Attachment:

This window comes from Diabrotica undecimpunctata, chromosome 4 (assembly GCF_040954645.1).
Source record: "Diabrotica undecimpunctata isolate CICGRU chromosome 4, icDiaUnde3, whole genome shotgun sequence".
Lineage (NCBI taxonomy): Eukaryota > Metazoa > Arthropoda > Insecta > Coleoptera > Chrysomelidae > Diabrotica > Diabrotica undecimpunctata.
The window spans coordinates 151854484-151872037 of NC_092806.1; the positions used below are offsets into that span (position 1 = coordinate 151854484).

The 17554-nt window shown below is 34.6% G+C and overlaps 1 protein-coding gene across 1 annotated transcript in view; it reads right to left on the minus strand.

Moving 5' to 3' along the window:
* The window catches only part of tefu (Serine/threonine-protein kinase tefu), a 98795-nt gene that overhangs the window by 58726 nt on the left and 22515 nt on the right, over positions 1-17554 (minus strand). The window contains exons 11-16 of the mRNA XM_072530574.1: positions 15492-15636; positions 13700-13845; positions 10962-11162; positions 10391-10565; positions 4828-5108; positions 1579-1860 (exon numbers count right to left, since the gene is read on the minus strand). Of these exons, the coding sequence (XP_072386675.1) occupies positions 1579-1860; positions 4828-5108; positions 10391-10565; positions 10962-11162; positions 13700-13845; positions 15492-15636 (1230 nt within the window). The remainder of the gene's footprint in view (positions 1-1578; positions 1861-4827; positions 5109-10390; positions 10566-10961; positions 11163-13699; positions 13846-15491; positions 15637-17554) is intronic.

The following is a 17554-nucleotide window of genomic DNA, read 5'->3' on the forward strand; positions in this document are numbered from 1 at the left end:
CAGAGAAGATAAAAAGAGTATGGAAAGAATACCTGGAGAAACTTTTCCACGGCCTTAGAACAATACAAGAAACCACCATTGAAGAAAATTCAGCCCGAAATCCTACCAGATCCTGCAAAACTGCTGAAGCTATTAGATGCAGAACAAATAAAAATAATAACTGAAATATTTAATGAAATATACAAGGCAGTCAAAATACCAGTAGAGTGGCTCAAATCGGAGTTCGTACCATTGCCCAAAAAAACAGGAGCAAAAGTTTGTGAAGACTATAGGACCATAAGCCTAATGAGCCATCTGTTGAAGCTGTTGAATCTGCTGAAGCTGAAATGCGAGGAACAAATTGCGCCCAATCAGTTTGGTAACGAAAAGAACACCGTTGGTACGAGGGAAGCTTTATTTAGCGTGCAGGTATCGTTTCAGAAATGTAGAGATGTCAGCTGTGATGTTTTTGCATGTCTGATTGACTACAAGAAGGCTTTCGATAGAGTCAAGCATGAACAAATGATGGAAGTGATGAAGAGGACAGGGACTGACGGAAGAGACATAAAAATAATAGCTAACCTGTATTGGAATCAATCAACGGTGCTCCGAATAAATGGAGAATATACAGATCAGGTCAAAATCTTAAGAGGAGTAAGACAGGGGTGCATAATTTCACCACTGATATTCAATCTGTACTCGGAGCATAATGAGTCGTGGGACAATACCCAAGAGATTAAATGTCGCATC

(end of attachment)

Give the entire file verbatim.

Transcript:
This window comes from Diabrotica undecimpunctata, chromosome 4 (assembly GCF_040954645.1).
Source record: "Diabrotica undecimpunctata isolate CICGRU chromosome 4, icDiaUnde3, whole genome shotgun sequence".
Lineage (NCBI taxonomy): Eukaryota > Metazoa > Arthropoda > Insecta > Coleoptera > Chrysomelidae > Diabrotica > Diabrotica undecimpunctata.
The window spans coordinates 151854484-151872037 of NC_092806.1; the positions used below are offsets into that span (position 1 = coordinate 151854484).

The 17554-nt window shown below is 34.6% G+C and overlaps 1 protein-coding gene across 1 annotated transcript in view; it reads right to left on the minus strand.

Moving 5' to 3' along the window:
* The window catches only part of tefu (Serine/threonine-protein kinase tefu), a 98795-nt gene that overhangs the window by 58726 nt on the left and 22515 nt on the right, over positions 1-17554 (minus strand). The window contains exons 11-16 of the mRNA XM_072530574.1: positions 15492-15636; positions 13700-13845; positions 10962-11162; positions 10391-10565; positions 4828-5108; positions 1579-1860 (exon numbers count right to left, since the gene is read on the minus strand). Of these exons, the coding sequence (XP_072386675.1) occupies positions 1579-1860; positions 4828-5108; positions 10391-10565; positions 10962-11162; positions 13700-13845; positions 15492-15636 (1230 nt within the window). The remainder of the gene's footprint in view (positions 1-1578; positions 1861-4827; positions 5109-10390; positions 10566-10961; positions 11163-13699; positions 13846-15491; positions 15637-17554) is intronic.

The following is a 17554-nucleotide window of genomic DNA, read 5'->3' on the forward strand; positions in this document are numbered from 1 at the left end:
CAGAGAAGATAAAAAGAGTATGGAAAGAATACCTGGAGAAACTTTTCCACGGCCTTAGAACAATACAAGAAACCACCATTGAAGAAAATTCAGCCCGAAATCCTACCAGATCCTGCAAAACTGCTGAAGCTATTAGATGCAGAACAAATAAAAATAATAACTGAAATATTTAATGAAATATACAAGGCAGTCAAAATACCAGTAGAGTGGCTCAAATCGGAGTTCGTACCATTGCCCAAAAAAACAGGAGCAAAAGTTTGTGAAGACTATAGGACCATAAGCCTAATGAGCCATCTGTTGAAGCTGTTGAATCTGCTGAAGCTGAAATGCGAGGAACAAATTGCGCCCAATCAGTTTGGTAACGAAAAGAACACCGTTGGTACGAGGGAAGCTTTATTTAGCGTGCAGGTATCGTTTCAGAAATGTAGAGATGTCAGCTGTGATGTTTTTGCATGTCTGATTGACTACAAGAAGGCTTTCGATAGAGTCAAGCATGAACAAATGATGGAAGTGATGAAGAGGACAGGGACTGACGGAAGAGACATAAAAATAATAGCTAACCTGTATTGGAATCAATCAACGGTGCTCCGAATAAATGGAGAATATACAGATCAGGTCAAAATCTTAAGAGGAGTAAGACAGGGGTGCATAATTTCACCACTGATATTCAATCTGTACTCGGAGCATAATGAGTCGTGGGACAATACCCAAGAGATTAAATGTCGCATC